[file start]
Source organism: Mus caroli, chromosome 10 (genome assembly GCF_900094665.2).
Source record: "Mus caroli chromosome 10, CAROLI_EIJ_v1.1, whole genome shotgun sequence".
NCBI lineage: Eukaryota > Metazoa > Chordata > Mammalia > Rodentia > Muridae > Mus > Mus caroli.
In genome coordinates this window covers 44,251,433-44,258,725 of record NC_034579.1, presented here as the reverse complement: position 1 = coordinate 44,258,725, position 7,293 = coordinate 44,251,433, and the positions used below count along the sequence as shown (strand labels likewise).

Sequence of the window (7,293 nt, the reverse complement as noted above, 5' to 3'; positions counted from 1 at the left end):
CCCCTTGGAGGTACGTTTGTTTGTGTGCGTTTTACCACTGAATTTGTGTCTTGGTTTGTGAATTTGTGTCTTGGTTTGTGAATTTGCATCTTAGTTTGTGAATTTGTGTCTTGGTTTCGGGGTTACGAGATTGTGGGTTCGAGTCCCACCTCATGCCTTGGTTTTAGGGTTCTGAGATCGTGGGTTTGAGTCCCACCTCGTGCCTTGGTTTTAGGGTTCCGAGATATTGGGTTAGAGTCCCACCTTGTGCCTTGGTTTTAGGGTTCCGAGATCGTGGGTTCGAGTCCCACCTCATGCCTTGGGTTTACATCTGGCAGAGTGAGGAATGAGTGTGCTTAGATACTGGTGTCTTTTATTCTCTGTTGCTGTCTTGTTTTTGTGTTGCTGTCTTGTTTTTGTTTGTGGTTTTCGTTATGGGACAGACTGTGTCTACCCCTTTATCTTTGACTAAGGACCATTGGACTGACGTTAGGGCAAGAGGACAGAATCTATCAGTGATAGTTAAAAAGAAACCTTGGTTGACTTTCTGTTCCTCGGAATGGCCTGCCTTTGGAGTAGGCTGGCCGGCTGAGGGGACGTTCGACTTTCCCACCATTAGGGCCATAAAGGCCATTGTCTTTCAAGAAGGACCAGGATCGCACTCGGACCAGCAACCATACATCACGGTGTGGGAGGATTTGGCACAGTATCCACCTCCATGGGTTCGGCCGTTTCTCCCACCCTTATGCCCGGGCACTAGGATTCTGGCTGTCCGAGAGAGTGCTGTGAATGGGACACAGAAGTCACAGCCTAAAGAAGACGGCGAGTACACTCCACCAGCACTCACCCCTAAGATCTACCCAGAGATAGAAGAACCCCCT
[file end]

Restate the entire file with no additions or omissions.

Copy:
Source organism: Mus caroli, chromosome 10 (genome assembly GCF_900094665.2).
Source record: "Mus caroli chromosome 10, CAROLI_EIJ_v1.1, whole genome shotgun sequence".
NCBI lineage: Eukaryota > Metazoa > Chordata > Mammalia > Rodentia > Muridae > Mus > Mus caroli.
In genome coordinates this window covers 44,251,433-44,258,725 of record NC_034579.1, presented here as the reverse complement: position 1 = coordinate 44,258,725, position 7,293 = coordinate 44,251,433, and the positions used below count along the sequence as shown (strand labels likewise).

Sequence of the window (7,293 nt, the reverse complement as noted above, 5' to 3'; positions counted from 1 at the left end):
CCCCTTGGAGGTACGTTTGTTTGTGTGCGTTTTACCACTGAATTTGTGTCTTGGTTTGTGAATTTGTGTCTTGGTTTGTGAATTTGCATCTTAGTTTGTGAATTTGTGTCTTGGTTTCGGGGTTACGAGATTGTGGGTTCGAGTCCCACCTCATGCCTTGGTTTTAGGGTTCTGAGATCGTGGGTTTGAGTCCCACCTCGTGCCTTGGTTTTAGGGTTCCGAGATATTGGGTTAGAGTCCCACCTTGTGCCTTGGTTTTAGGGTTCCGAGATCGTGGGTTCGAGTCCCACCTCATGCCTTGGGTTTACATCTGGCAGAGTGAGGAATGAGTGTGCTTAGATACTGGTGTCTTTTATTCTCTGTTGCTGTCTTGTTTTTGTGTTGCTGTCTTGTTTTTGTTTGTGGTTTTCGTTATGGGACAGACTGTGTCTACCCCTTTATCTTTGACTAAGGACCATTGGACTGACGTTAGGGCAAGAGGACAGAATCTATCAGTGATAGTTAAAAAGAAACCTTGGTTGACTTTCTGTTCCTCGGAATGGCCTGCCTTTGGAGTAGGCTGGCCGGCTGAGGGGACGTTCGACTTTCCCACCATTAGGGCCATAAAGGCCATTGTCTTTCAAGAAGGACCAGGATCGCACTCGGACCAGCAACCATACATCACGGTGTGGGAGGATTTGGCACAGTATCCACCTCCATGGGTTCGGCCGTTTCTCCCACCCTTATGCCCGGGCACTAGGATTCTGGCTGTCCGAGAGAGTGCTGTGAATGGGACACAGAAGTCACAGCCTAAAGAAGACGGCGAGTACACTCCACCAGCACTCACCCCTAAGATCTACCCAGAGATAGAAGAACCCCCT